Tyson Fury's controversial fortnight as the world heavyweight champion took another turn on Thursday when he was summonsed to meet the British Board of Control for Boxing in the new year.
Fury will be asked to explain recent comments he has made relating to homosexuals and paedophiles in the wake of his upset win over long-time champion Wladimir Klitschko on November 28.
The 27-year-old has remained defiant throughout the ensuing public backlash -- with calls for the boxer to be removed from the BBC Sports Personality of the Year Award shortlist -- and on Thursday he made another impassioned defence of his polarising views when he denied he was a homophobe while also insisting he was "uniting the world".
The BBBC confirmed that it had informed Fury on Wednesday night, following a meeting to discuss the matter, that it wanted to discuss his comments at a date still to be confirmed.
It is not the first time Fury will face the BBBC after he was fined £3,000 and warned about his future conduct in 2013 after describing Liverpool fighters David Price and Tony Bellew as "gay lovers" in an abusive message on Twitter.
High-profile promoter Eddie Hearn said Fury had an obligation to be a role model now that he was world champion, but believes he deserves to remain on the SPOTY shortlist given his performance in the ring against Klitschko.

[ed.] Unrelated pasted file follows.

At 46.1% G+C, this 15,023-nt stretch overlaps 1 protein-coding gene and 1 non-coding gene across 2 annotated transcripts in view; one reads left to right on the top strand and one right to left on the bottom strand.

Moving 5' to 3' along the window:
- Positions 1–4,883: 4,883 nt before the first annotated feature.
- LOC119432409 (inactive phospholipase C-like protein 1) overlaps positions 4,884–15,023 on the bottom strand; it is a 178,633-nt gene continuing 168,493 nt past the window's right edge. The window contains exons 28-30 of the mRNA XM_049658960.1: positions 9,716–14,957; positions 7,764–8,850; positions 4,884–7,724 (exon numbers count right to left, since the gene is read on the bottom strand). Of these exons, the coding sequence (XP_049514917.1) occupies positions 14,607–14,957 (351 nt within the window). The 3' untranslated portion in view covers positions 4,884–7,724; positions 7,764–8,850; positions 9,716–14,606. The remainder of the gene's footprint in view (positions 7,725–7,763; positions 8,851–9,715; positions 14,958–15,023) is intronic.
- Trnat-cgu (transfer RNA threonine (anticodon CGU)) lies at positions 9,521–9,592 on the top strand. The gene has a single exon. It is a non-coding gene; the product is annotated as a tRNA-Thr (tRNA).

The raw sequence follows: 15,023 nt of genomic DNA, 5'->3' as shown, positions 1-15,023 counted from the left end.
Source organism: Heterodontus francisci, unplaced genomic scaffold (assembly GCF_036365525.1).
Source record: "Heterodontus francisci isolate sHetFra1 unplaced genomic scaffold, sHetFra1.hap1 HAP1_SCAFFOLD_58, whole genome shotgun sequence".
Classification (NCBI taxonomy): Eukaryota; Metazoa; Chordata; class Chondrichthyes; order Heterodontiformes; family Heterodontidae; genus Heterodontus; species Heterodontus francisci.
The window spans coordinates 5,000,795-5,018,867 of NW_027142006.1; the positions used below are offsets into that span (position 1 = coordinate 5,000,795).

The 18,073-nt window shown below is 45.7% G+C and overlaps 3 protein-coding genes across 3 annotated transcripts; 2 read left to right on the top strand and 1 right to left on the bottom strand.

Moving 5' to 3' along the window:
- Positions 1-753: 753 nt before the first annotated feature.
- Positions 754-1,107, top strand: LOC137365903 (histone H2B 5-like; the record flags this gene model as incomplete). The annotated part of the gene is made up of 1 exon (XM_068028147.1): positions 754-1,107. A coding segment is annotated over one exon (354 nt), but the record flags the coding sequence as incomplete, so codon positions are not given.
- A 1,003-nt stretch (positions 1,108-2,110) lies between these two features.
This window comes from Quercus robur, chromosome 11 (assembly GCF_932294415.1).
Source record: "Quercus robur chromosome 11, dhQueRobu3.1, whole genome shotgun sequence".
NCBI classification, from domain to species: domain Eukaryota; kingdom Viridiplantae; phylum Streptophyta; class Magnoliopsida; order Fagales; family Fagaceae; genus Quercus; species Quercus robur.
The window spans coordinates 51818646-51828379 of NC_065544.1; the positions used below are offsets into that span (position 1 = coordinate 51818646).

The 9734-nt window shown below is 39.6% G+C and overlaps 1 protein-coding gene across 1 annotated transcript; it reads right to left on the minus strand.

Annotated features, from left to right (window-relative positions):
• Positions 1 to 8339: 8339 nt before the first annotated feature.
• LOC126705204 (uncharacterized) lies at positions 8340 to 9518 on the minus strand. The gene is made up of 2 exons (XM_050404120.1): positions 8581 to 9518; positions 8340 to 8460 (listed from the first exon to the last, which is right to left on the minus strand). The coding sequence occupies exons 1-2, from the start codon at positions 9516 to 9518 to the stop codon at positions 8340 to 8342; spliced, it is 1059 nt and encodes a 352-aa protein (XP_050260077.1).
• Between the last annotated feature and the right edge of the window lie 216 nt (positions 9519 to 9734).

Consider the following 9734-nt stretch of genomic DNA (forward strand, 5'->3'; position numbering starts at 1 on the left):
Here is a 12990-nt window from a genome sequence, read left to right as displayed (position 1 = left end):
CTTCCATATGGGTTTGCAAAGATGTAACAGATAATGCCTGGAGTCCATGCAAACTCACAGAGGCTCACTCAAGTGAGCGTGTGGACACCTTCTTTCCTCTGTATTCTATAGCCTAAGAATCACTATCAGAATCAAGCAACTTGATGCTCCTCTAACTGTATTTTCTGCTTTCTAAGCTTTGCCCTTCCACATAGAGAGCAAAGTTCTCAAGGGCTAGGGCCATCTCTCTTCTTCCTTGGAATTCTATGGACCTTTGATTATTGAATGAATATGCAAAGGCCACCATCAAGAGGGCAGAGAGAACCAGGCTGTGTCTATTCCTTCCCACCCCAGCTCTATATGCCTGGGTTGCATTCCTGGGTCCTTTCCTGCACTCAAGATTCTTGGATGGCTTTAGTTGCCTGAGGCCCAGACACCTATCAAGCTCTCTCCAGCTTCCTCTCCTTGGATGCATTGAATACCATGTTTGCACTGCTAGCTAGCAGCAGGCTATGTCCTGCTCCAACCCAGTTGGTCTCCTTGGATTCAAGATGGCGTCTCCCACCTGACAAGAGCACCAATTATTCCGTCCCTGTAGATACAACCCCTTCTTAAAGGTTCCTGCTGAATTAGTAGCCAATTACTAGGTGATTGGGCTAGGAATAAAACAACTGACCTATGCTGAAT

Fury has claimed he is not interested in winning the BBC prize, insisting he has "more personality in the end of my little finger'' than his shortlisted rivals.
He has not ignored the controversy about his candidacy, however, which included comments about heptathlon champion Jessica Ennis-Hill, who he said "slaps up good" and "looks quite fit" in a dress, and that a women's place is in the kitchen.
Fury also said in an interview with Jeremy Vine on BBC Radio 2 this week: "Homosexuality, abortion and paedophilia -- them three things need to be accomplished before the world finishes. That's what the Bible tells me."
Fury made another media appearance on Thursday when he was directly asked if he was a homophobe in a Sky Sports News interview, saying: "No, definitely not. I wouldn't be a very good Christian if I hated anybody, would I? If Jesus loves the world, I love the world."
Fury believes his words have been twisted in the media and said the ethnicity of the team he works with was an example of how he was "uniting Christians and Muslims".
He said: "My team is one of the most diverse teams amongst religions in the world of boxing.
"We've got Jamaicans in there, we've got Pakistanis in there, we've got Indians in there; Christians, Muslims, we're all united. What about that? Why don't they broadcast that?
"Tyson Fury is uniting the world. Uniting Christians and Muslims in a time when everything is up in the air. We don't hear about that, do we?"
Greater Manchester Police said that it would not be taking further hate crime allegations against the boxer. Fury had labelled complaints a "joke" and instead suggested he should file a complaint for abuse he claims he has received.
"If the police are going to waste the taxpayers' money in investigating Tyson Fury for being hated then that's just a joke. It's a waste of taxpayers' money," he said.
The force said that while the comments had been recorded as a "hate incident", it was taking no further action after interviewing the complainant.
A GMP spokesman said: "The circumstances in which these comments were made suggest that no criminal offence has taken place and this matter will not be investigated any further."